Delivering American University's news and views since 1925. | Tuesday, December 18, 2018

Students start renters’ rights group, Web site

Many are not aware of protections

A group of students launched a class project, the Students for Renters’ Rights, at the end of March with a mission to educate students about their rights as tenants.

The project is for the class HNRS-302 The Politics of Human Rights, an honors colloquium that teaches the theoretical and legal foundations of human rights. The class challenges students to put theory into practice by managing a human rights campaign. The group is composed of seven students: Jon Baker, Ellie Ezzell, Jon Freimark, Brian Goodrich, Jennifer Kim, Aaron Luce and Quinn Pregliasco.

The Renter’s Bill of Rights

As a tenant in Washington, D.C. I have the right to ...
- sign a fair lease
- pay a fair security deposit
- live in a clean, safe and well-kept property
- enjoy the property and live with privacy
- inhabit the property until the lease expires
- not be discriminated against
- not be retaliated against
- seek legal action if my rights are violated

Legal services for tenants:
Landlord Tenant Resource Center
Phone: 202-508-1710
Address: 510 4th Street N.W., Court Building B, Room 115
Volunteer attorneys provide free legal information to both unrepresented landlords and tenants who have residential housing disputes in D.C.

D.C. Bar Pro Bono Program: Legal Information Help Line
Phone: 202-626-3499
Open 24/7
This information help line is an automated system of pre-recorded messages giving basic information in both English and Spanish on a number of legal topics, including finding an attorney and the availability of free legal services in D.C.

Tenant’s Advocacy Coalition: TENAC
Web site:
Phone: 202-628-3688

D.C. Office of the Tenant Advocate: 202-719-6560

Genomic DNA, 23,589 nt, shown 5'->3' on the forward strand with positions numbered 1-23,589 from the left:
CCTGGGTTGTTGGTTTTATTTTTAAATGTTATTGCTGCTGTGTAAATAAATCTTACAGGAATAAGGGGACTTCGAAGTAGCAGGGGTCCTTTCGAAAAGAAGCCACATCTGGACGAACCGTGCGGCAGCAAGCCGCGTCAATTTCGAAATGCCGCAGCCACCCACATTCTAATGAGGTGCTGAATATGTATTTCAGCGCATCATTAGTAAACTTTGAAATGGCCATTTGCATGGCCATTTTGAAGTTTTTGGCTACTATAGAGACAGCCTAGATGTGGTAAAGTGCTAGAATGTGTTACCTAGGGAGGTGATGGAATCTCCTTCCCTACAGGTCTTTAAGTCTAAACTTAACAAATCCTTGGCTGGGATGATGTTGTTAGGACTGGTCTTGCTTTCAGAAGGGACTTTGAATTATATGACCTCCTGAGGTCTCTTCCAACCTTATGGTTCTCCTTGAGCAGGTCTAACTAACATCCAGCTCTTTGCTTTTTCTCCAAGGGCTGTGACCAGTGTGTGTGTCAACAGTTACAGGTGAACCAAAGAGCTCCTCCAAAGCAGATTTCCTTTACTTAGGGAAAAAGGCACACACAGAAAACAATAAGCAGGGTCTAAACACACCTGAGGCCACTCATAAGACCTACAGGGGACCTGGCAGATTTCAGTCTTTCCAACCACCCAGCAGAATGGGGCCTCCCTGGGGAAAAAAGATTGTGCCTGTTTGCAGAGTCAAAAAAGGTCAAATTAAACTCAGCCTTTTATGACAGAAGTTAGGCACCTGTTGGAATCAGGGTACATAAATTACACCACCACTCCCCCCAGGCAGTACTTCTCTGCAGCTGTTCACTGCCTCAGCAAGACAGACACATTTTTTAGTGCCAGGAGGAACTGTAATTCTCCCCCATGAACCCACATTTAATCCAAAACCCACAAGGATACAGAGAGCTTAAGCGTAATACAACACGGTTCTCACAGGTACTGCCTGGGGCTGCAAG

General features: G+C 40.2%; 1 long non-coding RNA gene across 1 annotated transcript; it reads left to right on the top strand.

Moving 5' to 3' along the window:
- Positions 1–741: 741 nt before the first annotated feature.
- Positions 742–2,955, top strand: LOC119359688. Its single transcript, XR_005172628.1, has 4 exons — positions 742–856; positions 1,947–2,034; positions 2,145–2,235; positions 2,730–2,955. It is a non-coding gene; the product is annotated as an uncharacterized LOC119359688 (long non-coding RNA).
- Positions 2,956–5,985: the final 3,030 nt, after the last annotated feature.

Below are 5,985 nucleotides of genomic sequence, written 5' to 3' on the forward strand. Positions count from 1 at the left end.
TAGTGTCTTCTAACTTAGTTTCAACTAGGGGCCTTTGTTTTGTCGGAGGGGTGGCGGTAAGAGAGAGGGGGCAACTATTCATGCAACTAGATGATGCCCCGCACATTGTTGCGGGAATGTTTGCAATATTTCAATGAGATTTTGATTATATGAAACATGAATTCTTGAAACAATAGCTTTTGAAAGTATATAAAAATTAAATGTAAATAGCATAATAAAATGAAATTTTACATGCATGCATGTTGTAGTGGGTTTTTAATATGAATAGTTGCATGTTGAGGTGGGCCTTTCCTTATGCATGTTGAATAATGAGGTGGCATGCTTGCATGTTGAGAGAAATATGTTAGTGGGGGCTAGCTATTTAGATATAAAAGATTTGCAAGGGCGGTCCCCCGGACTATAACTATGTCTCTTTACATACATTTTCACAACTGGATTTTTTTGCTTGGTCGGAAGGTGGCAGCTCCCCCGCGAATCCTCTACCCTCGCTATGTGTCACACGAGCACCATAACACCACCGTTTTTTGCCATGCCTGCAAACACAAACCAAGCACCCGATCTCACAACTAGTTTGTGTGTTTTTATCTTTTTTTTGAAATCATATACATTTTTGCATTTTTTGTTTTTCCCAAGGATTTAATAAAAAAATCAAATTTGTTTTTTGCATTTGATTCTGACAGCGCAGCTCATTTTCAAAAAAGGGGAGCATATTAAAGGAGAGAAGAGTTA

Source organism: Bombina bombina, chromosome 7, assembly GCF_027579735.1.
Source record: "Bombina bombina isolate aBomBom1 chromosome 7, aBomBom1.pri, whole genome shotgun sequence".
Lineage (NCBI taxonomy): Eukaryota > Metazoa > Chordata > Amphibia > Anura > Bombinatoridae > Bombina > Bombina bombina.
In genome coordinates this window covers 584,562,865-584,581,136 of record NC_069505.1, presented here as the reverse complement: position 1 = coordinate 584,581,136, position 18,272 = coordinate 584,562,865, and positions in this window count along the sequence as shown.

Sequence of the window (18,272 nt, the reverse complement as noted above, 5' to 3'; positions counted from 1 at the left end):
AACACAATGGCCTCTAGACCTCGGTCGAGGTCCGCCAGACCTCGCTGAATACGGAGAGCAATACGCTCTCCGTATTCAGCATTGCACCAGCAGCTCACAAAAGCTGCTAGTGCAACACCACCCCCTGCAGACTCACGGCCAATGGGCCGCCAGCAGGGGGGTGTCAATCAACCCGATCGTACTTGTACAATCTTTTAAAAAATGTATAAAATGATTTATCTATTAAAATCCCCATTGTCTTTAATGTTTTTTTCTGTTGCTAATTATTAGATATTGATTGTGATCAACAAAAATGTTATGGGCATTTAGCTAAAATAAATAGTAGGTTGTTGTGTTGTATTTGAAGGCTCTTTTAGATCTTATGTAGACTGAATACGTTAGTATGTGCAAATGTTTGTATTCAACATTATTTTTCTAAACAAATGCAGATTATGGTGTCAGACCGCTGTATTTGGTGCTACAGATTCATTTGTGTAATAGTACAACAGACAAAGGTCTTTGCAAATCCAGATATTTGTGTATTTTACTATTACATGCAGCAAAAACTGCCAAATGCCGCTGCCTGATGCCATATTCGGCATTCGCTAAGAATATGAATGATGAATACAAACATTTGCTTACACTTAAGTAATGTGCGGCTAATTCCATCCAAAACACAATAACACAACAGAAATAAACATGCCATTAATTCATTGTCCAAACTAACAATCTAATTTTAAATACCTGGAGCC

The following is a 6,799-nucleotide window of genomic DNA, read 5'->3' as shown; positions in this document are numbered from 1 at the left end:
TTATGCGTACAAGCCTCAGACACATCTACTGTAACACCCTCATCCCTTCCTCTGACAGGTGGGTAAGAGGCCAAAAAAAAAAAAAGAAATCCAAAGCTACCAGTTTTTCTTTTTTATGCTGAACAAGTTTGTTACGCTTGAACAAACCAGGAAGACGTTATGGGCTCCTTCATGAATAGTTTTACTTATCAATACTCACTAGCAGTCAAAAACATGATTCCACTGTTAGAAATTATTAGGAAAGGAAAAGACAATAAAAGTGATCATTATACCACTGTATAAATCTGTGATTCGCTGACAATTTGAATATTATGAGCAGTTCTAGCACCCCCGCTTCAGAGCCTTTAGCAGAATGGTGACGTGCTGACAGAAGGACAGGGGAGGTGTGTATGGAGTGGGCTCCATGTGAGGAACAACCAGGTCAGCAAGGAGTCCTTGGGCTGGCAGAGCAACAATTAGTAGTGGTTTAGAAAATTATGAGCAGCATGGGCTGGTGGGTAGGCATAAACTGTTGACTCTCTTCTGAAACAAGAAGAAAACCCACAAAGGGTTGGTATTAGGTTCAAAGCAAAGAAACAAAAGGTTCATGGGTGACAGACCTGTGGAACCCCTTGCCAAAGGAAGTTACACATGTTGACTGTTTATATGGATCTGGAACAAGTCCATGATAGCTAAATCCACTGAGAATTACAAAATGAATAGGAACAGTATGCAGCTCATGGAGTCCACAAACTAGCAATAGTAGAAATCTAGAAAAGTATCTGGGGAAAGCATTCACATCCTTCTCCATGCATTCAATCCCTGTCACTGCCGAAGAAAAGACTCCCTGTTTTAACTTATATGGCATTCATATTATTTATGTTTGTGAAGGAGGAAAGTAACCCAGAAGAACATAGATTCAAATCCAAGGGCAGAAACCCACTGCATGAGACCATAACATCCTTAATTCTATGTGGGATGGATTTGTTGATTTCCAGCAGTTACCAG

Information from the Students for Renters’ Rights Web site,

The group aims to educate AU students and others about “their rights as renters in Washington D.C.,” according to its Web site. They have published a “Renter’s Bill of Rights,” which outlines some basic tenants’ rights. These rights include the right to sign a fair lease, the right to negotiate a fair rent and the right not to be discriminated or retaliated against.

Students for Renters’ Rights hopes to get 500 students to sign its bill of rights. A week and a half into the campaign, they already had about 150 signatures, according to Goodrich and Pregliasco, who are juniors in the School of Public Affairs.

Students for Renters’ Rights will also cooperate with Housing and Dining Programs in compiling a resource guide for students living off campus. The group is in the process of writing a portion of the guide. They hope that the guide will have a lasting effect on the student body, according to Goodrich and Pregliasco.

“A lot of students don’t know what their rights are,” Pregliasco said.

Students for Renters’ Rights posted a survey that tests students’ knowledge of tenants’ rights. The scores were “really shocking,” according to Goodrich. The average score is a 55 out of 100 points.

“I didn’t even get a perfect score when I took the survey,” Goodrich said.

In 2008, The New York Times reported that the Student Housing Association, a D.C.-area property management company, was cited for a number of housing violations against AU students, including habitually ignoring tenant complaints and renting apartments without a license.

To help clarify tenants’ rights, Students for Renters’ Rights has posted a number of resources on its Web site. These resources include a guide to tenant-landlord laws, the Department of Consumer and Regulatory Affairs’ housing regulations and overviews on different types of housing discrimination. The Web site also provides links to other renters’ advocates and government agencies charged with protecting tenants’ rights.

Students for Renters’ Rights will be tabling in the Mary Graydon Center on Friday afternoon.

You can reach this writer at

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